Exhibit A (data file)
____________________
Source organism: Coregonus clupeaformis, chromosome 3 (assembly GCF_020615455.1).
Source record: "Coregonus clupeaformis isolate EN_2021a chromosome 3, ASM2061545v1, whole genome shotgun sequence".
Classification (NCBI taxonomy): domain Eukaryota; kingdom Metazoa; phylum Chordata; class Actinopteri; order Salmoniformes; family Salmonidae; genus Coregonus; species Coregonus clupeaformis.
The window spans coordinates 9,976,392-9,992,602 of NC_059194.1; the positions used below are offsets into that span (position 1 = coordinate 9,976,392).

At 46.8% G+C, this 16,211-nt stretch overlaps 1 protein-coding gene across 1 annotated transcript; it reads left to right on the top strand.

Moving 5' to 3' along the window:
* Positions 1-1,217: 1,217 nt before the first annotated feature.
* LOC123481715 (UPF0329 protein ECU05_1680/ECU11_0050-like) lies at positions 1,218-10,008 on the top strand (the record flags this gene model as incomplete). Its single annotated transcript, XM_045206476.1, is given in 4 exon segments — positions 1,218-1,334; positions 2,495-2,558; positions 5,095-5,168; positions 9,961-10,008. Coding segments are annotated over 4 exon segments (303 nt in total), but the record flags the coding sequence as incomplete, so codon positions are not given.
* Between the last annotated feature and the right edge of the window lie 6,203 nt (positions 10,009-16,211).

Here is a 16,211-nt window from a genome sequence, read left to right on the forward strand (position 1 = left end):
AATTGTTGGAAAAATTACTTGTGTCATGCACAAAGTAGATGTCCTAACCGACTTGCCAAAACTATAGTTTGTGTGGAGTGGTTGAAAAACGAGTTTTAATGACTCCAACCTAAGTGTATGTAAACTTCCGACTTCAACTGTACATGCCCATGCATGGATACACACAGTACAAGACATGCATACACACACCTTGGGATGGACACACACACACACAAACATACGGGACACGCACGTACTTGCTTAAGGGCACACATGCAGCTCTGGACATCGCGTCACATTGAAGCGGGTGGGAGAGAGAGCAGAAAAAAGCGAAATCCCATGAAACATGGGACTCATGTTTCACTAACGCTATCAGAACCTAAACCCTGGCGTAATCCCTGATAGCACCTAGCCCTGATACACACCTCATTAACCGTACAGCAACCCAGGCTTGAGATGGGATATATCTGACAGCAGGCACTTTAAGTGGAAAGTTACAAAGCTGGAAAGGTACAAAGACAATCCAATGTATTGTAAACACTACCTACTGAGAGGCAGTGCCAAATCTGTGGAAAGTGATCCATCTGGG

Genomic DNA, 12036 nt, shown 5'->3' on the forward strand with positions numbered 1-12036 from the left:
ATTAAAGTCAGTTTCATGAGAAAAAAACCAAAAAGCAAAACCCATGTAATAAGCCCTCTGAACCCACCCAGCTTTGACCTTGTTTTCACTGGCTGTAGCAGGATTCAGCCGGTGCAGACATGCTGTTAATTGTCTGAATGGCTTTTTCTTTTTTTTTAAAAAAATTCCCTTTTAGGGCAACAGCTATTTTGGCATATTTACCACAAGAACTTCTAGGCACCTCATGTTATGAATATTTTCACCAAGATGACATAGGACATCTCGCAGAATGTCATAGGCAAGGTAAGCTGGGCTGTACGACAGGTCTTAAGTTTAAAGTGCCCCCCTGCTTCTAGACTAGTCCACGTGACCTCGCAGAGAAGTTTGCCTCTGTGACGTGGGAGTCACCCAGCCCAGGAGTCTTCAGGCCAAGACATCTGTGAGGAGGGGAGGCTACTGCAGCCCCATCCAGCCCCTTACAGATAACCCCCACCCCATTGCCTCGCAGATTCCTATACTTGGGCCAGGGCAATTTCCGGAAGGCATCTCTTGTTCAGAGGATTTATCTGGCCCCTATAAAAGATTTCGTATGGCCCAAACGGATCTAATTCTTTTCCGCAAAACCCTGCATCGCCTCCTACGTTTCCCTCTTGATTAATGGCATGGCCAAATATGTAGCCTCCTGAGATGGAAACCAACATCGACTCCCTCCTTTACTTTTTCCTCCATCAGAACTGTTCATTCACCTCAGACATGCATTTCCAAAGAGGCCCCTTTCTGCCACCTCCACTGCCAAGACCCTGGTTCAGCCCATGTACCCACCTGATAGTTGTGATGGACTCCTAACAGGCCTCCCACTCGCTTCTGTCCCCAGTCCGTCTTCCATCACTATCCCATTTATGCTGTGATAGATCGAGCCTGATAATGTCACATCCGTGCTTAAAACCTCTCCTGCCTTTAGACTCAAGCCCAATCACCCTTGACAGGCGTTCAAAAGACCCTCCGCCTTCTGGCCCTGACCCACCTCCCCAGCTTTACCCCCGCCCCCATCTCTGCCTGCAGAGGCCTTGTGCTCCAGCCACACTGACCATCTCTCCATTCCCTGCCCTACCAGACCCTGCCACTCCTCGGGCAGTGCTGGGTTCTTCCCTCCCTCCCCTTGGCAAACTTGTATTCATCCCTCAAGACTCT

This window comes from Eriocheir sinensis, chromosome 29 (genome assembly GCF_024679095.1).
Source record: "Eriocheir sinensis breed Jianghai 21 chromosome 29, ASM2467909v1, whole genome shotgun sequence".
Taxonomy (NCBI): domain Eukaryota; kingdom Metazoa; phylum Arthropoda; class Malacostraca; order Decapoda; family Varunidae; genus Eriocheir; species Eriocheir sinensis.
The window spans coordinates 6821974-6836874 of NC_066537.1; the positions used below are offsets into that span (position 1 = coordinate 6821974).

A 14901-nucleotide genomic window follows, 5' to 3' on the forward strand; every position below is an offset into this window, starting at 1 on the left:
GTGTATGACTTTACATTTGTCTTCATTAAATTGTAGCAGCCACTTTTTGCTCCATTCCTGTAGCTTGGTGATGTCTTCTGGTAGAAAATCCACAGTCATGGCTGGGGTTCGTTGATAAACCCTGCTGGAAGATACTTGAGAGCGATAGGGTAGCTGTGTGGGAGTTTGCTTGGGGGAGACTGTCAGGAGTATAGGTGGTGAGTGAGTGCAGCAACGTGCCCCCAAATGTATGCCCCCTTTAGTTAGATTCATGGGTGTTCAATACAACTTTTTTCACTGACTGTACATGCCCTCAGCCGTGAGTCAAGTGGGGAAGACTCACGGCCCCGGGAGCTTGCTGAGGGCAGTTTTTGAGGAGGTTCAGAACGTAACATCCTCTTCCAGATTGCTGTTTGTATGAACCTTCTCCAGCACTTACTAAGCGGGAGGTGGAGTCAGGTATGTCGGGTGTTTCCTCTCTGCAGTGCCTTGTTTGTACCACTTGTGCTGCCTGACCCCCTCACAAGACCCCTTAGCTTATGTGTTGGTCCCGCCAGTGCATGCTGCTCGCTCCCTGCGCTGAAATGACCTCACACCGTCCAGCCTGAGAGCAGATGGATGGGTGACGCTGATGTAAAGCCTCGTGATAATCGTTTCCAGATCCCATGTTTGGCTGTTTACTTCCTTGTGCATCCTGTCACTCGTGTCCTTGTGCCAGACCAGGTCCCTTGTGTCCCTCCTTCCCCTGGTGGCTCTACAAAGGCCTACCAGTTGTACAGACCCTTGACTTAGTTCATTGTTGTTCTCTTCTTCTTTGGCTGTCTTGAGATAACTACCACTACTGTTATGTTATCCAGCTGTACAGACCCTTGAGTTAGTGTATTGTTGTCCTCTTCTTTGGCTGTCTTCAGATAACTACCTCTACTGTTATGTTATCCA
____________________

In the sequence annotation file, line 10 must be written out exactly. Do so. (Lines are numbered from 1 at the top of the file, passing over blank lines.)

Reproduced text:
Here is a 16,211-nt window from a genome sequence, read left to right on the forward strand (position 1 = left end):